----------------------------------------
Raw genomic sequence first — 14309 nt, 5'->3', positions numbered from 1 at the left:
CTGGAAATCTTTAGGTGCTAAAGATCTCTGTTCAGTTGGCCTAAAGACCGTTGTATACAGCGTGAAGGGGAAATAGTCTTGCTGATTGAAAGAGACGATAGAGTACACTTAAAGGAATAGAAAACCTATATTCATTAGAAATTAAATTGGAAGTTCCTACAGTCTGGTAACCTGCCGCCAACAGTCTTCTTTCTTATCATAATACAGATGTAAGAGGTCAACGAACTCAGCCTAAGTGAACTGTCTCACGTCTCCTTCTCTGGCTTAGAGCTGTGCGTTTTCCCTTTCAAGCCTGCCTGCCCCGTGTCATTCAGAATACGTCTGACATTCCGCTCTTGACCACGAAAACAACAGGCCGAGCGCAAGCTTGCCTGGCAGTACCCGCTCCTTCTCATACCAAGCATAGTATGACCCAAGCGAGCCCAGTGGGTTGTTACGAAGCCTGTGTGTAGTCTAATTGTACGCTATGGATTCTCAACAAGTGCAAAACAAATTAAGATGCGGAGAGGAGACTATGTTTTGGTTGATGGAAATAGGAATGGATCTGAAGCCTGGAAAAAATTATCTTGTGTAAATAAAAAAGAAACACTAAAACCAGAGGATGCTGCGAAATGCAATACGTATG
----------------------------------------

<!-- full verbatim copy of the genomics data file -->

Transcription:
Raw genomic sequence first — 14309 nt, 5'->3', positions numbered from 1 at the left:
CTGGAAATCTTTAGGTGCTAAAGATCTCTGTTCAGTTGGCCTAAAGACCGTTGTATACAGCGTGAAGGGGAAATAGTCTTGCTGATTGAAAGAGACGATAGAGTACACTTAAAGGAATAGAAAACCTATATTCATTAGAAATTAAATTGGAAGTTCCTACAGTCTGGTAACCTGCCGCCAACAGTCTTCTTTCTTATCATAATACAGATGTAAGAGGTCAACGAACTCAGCCTAAGTGAACTGTCTCACGTCTCCTTCTCTGGCTTAGAGCTGTGCGTTTTCCCTTTCAAGCCTGCCTGCCCCGTGTCATTCAGAATACGTCTGACATTCCGCTCTTGACCACGAAAACAACAGGCCGAGCGCAAGCTTGCCTGGCAGTACCCGCTCCTTCTCATACCAAGCATAGTATGACCCAAGCGAGCCCAGTGGGTTGTTACGAAGCCTGTGTGTAGTCTAATTGTACGCTATGGATTCTCAACAAGTGCAAAACAAATTAAGATGCGGAGAGGAGACTATGTTTTGGTTGATGGAAATAGGAATGGATCTGAAGCCTGGAAAAAATTATCTTGTGTAAATAAAAAAGAAACACTAAAACCAGAGGATGCTGCGAAATGCAATACGTATG